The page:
A Writer’s Conference in the Mountains

I have been a fan of many Hay House publications for a number of years. Writers such as Louise Hay and Wayne Dyer dot my bookshelves and have often inspired me to move out of my comfort zone and reach for my goals, such as with a writing career. This year, when the opportunity came to attend The Writer’s Workshop in Ashville, NC, sponsored by Hay House, I knew I had to attend.

I drove twelve hours down to Ashville early last month to attend this weekend workshop and spend two additional days driving around the Blue Ridge Parkway. The weather was a little stormy, but I still enjoyed the journey down and the time alone driving through the woods in the Park, catching a breath-taking glimpse of the mountains here and there among the clouds. It was a very inspirational setting for a writer!

One-hundred and seventy new and wannabe writers from various states congregated at the Crowne Plaza Resort for this event. More than anything else, this was an inspirational workshop. I came out of there actually believing I could write an excellent book even if Hay House couldn’t publish it. New York Times best-selling author, Cheryl Richardson spoke of her humble beginnings and her journey to successful publication.  She was, in many ways, just like those of us dreaming to publish a book—simply armed with a story to tell that drove her passion. Reid Tracy, President and CEO of Hay House, spoke at length about the publishing industry, writing a book proposal, and what it takes to get published during these fast-changing times in the industry. I was struck by the realization that they are both everyday-kind-of people who are doing extraordinary things. No pretense, no self-importance, just genuinely real people. Videos of Louise Hay, Doreen Virtue and, Wayne Dyer describing their early writing experiences and tips for success were also quite enjoyable and helpful for new writers.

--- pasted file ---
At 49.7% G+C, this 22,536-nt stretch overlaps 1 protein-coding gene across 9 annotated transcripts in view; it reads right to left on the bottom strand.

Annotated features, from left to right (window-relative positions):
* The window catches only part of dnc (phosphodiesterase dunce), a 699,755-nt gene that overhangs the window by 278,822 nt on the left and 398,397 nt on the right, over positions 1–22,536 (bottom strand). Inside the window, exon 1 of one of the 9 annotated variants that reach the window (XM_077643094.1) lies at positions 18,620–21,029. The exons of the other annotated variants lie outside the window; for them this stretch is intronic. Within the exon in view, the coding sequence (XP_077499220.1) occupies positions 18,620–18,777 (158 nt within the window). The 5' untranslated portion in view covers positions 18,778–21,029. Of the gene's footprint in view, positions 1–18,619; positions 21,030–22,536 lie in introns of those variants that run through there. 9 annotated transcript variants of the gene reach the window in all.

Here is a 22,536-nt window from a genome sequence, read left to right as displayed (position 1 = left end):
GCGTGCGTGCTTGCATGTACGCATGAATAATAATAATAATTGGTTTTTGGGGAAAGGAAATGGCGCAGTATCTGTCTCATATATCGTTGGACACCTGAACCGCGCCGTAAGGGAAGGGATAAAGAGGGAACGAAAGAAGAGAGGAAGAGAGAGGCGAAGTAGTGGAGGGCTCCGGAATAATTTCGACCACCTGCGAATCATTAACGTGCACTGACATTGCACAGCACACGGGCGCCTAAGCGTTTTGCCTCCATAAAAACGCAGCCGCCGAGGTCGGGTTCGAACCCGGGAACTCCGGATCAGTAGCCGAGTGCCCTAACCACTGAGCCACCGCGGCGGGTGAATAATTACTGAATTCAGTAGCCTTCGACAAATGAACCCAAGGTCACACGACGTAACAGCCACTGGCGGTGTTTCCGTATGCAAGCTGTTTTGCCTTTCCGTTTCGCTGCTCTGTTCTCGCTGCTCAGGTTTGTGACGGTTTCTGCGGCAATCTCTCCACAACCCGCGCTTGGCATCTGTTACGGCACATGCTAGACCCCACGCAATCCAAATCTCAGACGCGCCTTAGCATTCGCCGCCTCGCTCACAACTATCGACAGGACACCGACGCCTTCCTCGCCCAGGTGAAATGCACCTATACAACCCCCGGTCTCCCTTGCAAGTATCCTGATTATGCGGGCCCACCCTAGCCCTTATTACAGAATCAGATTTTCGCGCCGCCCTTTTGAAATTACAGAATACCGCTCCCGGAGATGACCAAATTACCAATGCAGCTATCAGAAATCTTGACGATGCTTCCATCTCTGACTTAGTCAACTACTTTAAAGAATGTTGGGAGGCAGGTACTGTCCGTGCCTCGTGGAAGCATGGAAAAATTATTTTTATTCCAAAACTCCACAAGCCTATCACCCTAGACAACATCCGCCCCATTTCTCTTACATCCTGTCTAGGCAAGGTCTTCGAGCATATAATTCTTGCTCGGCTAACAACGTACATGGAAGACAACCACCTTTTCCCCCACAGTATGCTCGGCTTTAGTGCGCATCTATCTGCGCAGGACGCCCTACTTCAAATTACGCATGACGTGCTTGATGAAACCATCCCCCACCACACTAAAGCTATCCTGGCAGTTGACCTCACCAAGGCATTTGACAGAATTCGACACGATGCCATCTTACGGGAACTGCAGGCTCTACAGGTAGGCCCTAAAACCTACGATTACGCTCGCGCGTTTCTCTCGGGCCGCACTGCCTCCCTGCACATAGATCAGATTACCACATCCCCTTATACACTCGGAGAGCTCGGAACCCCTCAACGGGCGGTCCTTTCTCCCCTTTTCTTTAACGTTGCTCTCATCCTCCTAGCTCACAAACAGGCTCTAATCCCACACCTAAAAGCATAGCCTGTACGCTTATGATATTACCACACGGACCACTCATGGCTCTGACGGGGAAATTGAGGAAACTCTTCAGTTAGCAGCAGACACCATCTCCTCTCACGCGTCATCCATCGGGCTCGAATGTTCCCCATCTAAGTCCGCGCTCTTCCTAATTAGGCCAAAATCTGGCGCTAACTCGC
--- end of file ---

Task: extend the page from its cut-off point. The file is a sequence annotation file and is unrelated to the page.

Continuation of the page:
Hay House generally publishes non-fiction, self-help, inspirational books. To be successful in getting published with this genre, I learned that you need to show a publisher that you already have a following and that you are willing to do (or already doing) workshops, lectures and anything else it takes to sell your book. Gone are the days when the publisher does all the marketing. With fiction, the platform is not as important, but it definitely helps to have one. Series fiction, such as a trilogy, is popular now and can lead to greater success as an author. In these workshops, Hay House offers the unique opportunity to attendees to submit a book proposal directly to them without going through an agent. The lucky winner will receive a $10,000 book advance. The proposal is due in December, 2012. Since Mr. Tracy said they will consider any genre for this competition, I am planning to finish my novel and submit a proposal to them. I figure the worst that can happen is that I will have a novel almost ready to submit to another publisher or to self-publish. To me, that seems to be a win-win situation.

10 comments

  1. I wish I had known about this conference, Shirley! It sounds like a wonderful experience–and I am a big Louise Hay fan, myself.
    Yes, I’m learning about the importance of having a platform, as well, and it’s quite daunting. I feel like I’m going in circles–working on the blog, working on the book, trying to publish articles…there’s no end!
    Best of luck to you with your novel and your writing journey.

    • Robin, there’s another Hay House Writer’s Workshop in October in New York City and probably will be more next year. Yes, I totally agree, it is all quite overwhelming. Best of luck to you with your writing journey, also.

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